By Justin Franz, 9-18-12
||Caption: Passengers load onto Amtrak's Empire Builder at the Whitefish Station to head west toward Seattle and Portland. - File photo by Lido Vizzutti | Flathead Beacon
The Empire Builder was a few minutes late arriving in Whitefish the morning of Sept. 13. Passengers waiting on a platform for a late Amtrak train have been a common sight in Northwest Montana this summer and last month the westbound train had a zero percent on-time performance.
Many of the delays were due to work completed on the track by its owner, BNSF Railway. And for passenger rail advocates, slow trains are the least of their concerns, when compared to the potential for shrinking federal funds.
Amtrak’s Empire Builder runs everyday between Chicago and Seattle/Portland, making stops in East Glacier Park, Essex, West Glacier, Whitefish and Libby. According to Amtrak spokesperson Marc Magliari, the passenger train is on time about 75 percent of the time. But in August, the westbound train was never on schedule and the eastbound run’s on-time rate was just 16.1 percent. Track work and hot weather in eastern Montana caused most of the delays, Magliari said.
The train was also chronically late last summer due to flooding in North Dakota. Water severed the line near Minot, forcing Amtrak to cancel or shorten the Empire Builder’s run.
“It’s unfortunate that we’ve had two summers of unsatisfactory performance,” Magliari said. “In the end, it’s like any construction project, be it on U.S. Highway 2 or in your neighborhood – there will be delays.”
The construction is part of a $122 million track rebuild program BNSF is doing in Montana, according to railroad spokesperson Gus Melonas. He said work is expected to continue through the fall, but the schedule will be adjusted to allow Amtrak and the 40 freight trains that use the tracks everyday to stay on time.
“Montana is a significant part of the BNSF system,” Melonas said. “Those tracks take a beating.”
Late trains are of little concern to passenger rail advocates. Earlier this month, Republicans made news when their party platform called for the end of government subsidies for Amtrak.
“Amtrak continues to be, for the taxpayers, an extremely expensive railroad. The public has to subsidize every ticket nearly $50. It is long past time for the federal government to get out of (the) way and allow private ventures to provide passenger service to the northeast corridor. The same holds true with regard to high-speed and intercity rail across the country,” the platform read.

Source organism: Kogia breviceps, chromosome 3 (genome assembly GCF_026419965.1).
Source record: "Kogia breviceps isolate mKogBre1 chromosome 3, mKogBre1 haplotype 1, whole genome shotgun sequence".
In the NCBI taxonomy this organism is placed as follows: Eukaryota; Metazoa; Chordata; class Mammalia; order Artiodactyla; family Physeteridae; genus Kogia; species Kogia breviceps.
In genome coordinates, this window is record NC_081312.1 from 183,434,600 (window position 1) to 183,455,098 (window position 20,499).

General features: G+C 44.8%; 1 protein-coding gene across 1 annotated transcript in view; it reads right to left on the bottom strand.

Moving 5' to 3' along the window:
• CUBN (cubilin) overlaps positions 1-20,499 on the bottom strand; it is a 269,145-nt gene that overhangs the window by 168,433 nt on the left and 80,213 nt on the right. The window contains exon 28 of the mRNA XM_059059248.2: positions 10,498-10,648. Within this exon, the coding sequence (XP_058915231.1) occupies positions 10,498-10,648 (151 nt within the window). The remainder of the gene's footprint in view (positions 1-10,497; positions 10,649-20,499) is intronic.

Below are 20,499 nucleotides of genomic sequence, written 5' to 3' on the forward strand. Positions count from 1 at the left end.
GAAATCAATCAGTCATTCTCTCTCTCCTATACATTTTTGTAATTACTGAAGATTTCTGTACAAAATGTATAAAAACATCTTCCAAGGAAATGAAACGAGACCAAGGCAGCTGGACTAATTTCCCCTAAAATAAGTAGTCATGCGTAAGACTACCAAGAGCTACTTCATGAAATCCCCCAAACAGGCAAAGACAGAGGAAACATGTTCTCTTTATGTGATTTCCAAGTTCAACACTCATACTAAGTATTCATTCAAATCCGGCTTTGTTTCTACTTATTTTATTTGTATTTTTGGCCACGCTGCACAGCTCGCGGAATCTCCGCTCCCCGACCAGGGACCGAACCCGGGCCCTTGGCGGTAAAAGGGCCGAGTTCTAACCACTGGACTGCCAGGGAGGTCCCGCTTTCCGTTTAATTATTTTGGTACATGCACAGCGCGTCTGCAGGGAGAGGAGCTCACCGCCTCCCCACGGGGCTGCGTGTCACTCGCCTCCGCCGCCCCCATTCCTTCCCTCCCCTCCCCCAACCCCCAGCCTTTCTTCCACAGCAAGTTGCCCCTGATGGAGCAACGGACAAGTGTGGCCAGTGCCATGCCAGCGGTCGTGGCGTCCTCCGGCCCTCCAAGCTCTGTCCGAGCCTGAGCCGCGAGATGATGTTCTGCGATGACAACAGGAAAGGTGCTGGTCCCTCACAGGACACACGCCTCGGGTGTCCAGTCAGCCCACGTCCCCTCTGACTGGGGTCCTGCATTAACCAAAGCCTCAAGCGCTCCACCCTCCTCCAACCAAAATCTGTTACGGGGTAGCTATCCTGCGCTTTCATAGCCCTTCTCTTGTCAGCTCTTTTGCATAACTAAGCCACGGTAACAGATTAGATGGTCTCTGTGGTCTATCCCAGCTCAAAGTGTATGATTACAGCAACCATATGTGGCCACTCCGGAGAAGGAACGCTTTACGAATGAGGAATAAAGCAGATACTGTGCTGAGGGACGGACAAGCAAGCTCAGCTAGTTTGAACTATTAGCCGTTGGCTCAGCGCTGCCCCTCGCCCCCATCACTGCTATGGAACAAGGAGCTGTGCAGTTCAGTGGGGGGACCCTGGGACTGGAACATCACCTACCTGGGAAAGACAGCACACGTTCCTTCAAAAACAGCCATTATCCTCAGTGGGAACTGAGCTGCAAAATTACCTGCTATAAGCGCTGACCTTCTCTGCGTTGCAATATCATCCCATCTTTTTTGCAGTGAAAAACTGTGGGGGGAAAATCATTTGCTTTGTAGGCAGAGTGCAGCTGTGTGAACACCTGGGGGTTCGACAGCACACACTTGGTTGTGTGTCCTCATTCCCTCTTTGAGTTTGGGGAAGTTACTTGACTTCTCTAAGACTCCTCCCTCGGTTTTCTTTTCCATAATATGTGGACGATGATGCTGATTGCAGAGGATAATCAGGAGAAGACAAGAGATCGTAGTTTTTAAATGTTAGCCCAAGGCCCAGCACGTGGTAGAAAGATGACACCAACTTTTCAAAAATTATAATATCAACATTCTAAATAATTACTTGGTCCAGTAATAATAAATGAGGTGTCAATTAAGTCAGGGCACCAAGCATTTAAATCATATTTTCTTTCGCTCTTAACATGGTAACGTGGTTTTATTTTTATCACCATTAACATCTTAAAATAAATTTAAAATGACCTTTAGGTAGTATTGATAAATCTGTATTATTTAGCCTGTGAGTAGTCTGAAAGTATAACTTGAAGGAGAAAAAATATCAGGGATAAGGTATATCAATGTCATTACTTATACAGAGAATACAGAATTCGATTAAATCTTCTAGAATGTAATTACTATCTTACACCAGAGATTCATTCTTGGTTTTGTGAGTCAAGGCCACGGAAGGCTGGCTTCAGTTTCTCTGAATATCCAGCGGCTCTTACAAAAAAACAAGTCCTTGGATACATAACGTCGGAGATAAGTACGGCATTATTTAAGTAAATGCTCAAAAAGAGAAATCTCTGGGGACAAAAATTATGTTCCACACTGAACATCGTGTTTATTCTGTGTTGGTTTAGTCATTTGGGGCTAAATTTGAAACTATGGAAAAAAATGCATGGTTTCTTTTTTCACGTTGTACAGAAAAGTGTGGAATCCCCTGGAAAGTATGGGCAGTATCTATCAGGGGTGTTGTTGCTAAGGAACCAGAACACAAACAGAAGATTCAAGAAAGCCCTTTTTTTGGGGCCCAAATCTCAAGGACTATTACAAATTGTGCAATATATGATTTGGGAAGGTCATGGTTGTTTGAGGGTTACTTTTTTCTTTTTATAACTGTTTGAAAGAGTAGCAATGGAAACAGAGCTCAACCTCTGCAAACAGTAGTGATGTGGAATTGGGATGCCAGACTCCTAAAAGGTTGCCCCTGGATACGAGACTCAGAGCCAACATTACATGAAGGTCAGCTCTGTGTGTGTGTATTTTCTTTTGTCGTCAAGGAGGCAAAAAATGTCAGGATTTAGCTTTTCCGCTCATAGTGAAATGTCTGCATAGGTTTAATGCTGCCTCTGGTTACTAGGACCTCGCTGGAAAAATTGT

Passengers unload from an Amtrak train after its early morning arrival at the Whitefish station earlier this year. file photos by Lido Vizzutti | Flathead Beacon
Sean Jean-Gail, vice president of the National Association of Railroad Passengers, said privatizing Amtrak would be a death sentence for long-distance trains like the Empire Builder.
Jean-Gail said because of the many miles covered by the Empire Builder, it “doesn’t have a shot at breaking even.”
“When you look at rural communities served by the Empire Builder, you’ll note that it’s often the only transportation option, other than a car,” he said. “The Empire Builder is really a public service and it needs to be viewed as such.”
In 1971, Amtrak was established to offer intercity passenger service. Although it is not technically a government agency, Amtrak is owned and funded by the government. Before that, private freight railroads operated passenger trains, but got rid of them because they were losing money.
Jean-Gail argued that all public transportation gets some sort of government funding, and Amtrak should not be different. He believes much of what is being proposed is election-year rhetoric.
“It’s good campaign rhetoric, but the votes are not there (in Congress) to cut Amtrak’s funding,” he said.
Magliari said Amtrak’s primary goal is to get trains like the Empire Builder back on schedule to serve a growing number of riders. Last week, the railroad announced it was on track to break last year’s ridership record of 30.2 million passengers.
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